AnchorQEA Proactive Management Strategies for Increasing Resilience at Coastal Industrial Facilities

Damage to coastal industrial facilities caused by storms, floods, and extreme water levels has caught the attention of the news media, regulators, and public stakeholders. These events will only become more common as climate change increases the expected frequency and magnitude of coastal storms and sea level rise. Industrial facility managers need to go beyond emergency response plans and implement adaptive planning to proactively position assets and minimize vulnerabilities to achieve coastal resiliency. Given the existing tools available to predict the frequency and severity of these events, proactive planning and risk management can reduce downtime, minimize damage, and prevent future environmental issues.

Industrial Coastal Facilities Adapting to a Changing Climate

The ability of a coastal industrial facility to bounce back after extreme events such as coastal storms, flooding, and extreme water levels—rather than simply reacting to the impacts—is critical to achieving resilience. Supported by models that use the most recent climate change information to predict the frequency, timing, and magnitude of storms and floods, facility managers can visualize the local and regional impacts of sea level rise and extreme storm events to identify and prioritize their facilities’ potential vulnerabilities. In turn this supports preparedness and mitigation efforts throughout the coastal zone. Although every region is unique and must be monitored to better understand how a facility can adapt, proactive planning and design aided by climate change modeling can help optimize and prioritize capital expenditures and minimize future maintenance costs.

Proactive Management to Achieve Resiliency

Managers of coastal and shoreline industrial infrastructure must continue to devise and implement innovative strategies to address the threats to their ongoing operations from climate change and its related environmental risks. A forward-thinking strategy equips management to execute mitigation plans to improve the likelihood of achieving resiliency objectives. Among the best practices to proactively manage climate risk are the following:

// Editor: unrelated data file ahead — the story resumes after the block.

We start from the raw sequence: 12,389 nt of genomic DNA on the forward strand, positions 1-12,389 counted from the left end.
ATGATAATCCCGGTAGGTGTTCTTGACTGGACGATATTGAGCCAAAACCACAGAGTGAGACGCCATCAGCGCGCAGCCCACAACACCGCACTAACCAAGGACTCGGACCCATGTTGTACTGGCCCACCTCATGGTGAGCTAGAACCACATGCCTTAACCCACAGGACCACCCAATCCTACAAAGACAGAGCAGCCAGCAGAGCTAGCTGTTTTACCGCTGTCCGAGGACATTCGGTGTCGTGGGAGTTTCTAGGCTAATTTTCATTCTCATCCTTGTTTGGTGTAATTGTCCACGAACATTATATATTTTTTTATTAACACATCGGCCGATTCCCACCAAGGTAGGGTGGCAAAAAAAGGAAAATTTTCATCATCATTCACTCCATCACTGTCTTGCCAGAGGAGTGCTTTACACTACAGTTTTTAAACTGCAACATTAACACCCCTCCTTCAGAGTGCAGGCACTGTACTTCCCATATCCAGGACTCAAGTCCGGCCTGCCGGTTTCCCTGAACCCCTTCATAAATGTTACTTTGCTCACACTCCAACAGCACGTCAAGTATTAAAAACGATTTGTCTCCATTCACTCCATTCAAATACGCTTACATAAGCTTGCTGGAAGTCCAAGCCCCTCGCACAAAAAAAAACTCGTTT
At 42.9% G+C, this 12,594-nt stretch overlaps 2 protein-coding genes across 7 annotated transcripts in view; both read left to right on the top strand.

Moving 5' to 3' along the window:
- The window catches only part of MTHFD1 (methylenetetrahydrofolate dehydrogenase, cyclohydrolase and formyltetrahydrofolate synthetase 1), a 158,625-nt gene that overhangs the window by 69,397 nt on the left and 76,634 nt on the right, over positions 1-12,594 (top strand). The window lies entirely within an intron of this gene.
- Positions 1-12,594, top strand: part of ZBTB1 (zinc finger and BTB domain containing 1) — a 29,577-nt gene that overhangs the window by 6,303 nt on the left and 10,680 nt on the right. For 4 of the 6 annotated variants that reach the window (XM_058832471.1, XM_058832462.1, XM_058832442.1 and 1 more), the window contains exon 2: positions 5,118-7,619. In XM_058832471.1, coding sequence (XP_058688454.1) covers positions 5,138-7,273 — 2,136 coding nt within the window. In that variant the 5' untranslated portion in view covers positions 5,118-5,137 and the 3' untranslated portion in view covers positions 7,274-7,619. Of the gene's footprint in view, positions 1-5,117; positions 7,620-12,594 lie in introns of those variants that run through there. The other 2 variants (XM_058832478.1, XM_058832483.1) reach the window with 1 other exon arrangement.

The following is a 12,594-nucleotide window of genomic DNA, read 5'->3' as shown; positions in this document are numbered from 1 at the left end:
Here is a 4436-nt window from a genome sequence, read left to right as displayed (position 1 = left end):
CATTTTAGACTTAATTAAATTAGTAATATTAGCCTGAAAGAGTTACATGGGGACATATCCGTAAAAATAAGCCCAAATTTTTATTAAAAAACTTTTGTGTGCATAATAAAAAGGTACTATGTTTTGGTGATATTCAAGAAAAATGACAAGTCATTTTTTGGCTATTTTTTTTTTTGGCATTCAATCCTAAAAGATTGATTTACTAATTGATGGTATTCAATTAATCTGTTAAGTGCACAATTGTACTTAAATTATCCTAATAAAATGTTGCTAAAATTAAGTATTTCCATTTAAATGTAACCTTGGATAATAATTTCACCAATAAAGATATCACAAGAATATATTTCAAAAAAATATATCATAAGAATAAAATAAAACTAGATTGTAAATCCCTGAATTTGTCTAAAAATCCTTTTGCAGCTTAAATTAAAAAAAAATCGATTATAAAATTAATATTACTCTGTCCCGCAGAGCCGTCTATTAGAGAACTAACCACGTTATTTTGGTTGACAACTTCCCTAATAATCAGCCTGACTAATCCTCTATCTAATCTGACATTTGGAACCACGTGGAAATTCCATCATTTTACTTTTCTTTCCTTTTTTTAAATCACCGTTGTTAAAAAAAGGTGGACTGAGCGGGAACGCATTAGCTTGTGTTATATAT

1. Incorporate climate modeling into the planning process. Managers should utilize accurate climate change modeling to support their development of capital expenditure, emergency response, and resiliency plans.
  2. Identify potential vulnerabilities and risk exposures to prioritize capital improvement projects. The first priority for any coastal industrial facility is to maintain safe conditions and be positioned to return to full operational status as soon as possible after a major storm or flood. Project teams must also evaluate whether existing environmental remedies can withstand future extreme events. Industrial sites often face underlying challenges besides sea level rise and floods, such as the potential for rising groundwater. Key conditions are the state of groundwater resources, water quality, degree of saltwater intrusion due to climate change, and potential flooding from groundwater emergence.
  3. Consider future state and local regulations with regards to floodplain management. Constantly evolving, floodplain regulations and requirements are enforced to prevent future flood damages. It is important to understand which portions of a given industrial facility may be in future 100-year floodplain delineations.
  4. Identify and prioritize resiliency projects. While there is a spectrum of methods to approach coastal resiliency—including shoreline protection and living shorelines, innovative reuse practices such as beneficial reuse of dredged material, and infrastructure upgrades—each resiliency project should anticipate and prepare for likely future climate events based on its location. Incorporating risk management in the decision making process is important to prioritize projects that address the greatest risks.
  5. Foster effective collaborations with all stakeholders. Coordination with multiple levels of government and the stakeholder community can lead to environmental remediation projects that achieve multiple beneficial outcomes, including coastal resiliency.
  6. Establish a proactive permitting strategy to easily adapt to future industry challenges. The permitting process for industrial facilities can be both dynamic and lengthy, with numerous local, state, and federal approvals required for capital improvements, infrastructure maintenance, and ongoing operations including regulatory compliance. Comprehensive, long-term permitting strategies that consider multiple facility objectives and corporate sustainability and resiliency can streamline the authorization process.

To go beyond emergency response plans, managers need to implement proactive strategies to achieve resiliency objectives. Preparing to address the full spectrum of threats to coastal facilities—including evaluating sea level change impacts and implementing appropriate shoreline protection to withstand future storm events—will benefit industrial operations and infrastructure in many ways over the long term. Ultimately, coastal facilities require adaptive planning to effectively position assets and minimize facilities’ vulnerability to climate change impacts throughout their region.